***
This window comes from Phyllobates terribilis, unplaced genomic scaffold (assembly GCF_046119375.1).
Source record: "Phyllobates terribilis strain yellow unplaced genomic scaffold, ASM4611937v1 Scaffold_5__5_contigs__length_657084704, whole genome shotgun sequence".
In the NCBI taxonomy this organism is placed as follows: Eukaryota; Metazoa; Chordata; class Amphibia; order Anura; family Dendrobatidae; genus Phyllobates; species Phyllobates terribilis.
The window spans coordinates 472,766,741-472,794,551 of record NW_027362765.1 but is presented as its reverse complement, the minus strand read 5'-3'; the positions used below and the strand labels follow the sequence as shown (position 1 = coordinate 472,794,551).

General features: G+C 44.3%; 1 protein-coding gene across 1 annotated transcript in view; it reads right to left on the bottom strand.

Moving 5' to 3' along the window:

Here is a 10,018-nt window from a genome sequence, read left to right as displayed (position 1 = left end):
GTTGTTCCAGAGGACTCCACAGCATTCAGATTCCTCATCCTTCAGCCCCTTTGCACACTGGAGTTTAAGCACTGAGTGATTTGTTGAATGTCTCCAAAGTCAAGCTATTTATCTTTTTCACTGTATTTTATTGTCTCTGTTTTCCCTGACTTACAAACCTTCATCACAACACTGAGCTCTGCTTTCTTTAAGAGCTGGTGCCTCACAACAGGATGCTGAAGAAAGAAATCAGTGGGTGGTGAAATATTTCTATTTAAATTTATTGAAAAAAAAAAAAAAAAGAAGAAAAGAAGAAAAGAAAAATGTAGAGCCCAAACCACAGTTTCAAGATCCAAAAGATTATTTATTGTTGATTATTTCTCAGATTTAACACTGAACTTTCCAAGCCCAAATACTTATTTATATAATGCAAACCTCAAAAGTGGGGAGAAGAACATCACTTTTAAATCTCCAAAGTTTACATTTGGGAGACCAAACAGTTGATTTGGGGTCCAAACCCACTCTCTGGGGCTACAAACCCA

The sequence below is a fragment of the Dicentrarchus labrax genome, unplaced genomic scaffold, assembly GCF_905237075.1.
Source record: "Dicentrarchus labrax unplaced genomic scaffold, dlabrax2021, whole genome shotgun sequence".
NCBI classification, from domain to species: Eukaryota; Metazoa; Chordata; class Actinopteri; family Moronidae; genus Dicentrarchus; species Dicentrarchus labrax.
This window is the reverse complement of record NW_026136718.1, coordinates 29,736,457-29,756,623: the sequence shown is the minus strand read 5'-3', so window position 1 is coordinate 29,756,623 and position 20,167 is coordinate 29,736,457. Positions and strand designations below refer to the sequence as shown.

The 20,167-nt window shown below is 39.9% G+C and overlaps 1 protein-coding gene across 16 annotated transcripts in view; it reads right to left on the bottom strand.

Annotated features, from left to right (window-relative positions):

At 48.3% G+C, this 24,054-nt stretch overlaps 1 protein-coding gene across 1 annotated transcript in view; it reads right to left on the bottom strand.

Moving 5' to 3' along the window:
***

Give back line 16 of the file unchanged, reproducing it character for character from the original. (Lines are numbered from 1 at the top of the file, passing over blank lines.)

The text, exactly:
Moving 5' to 3' along the window: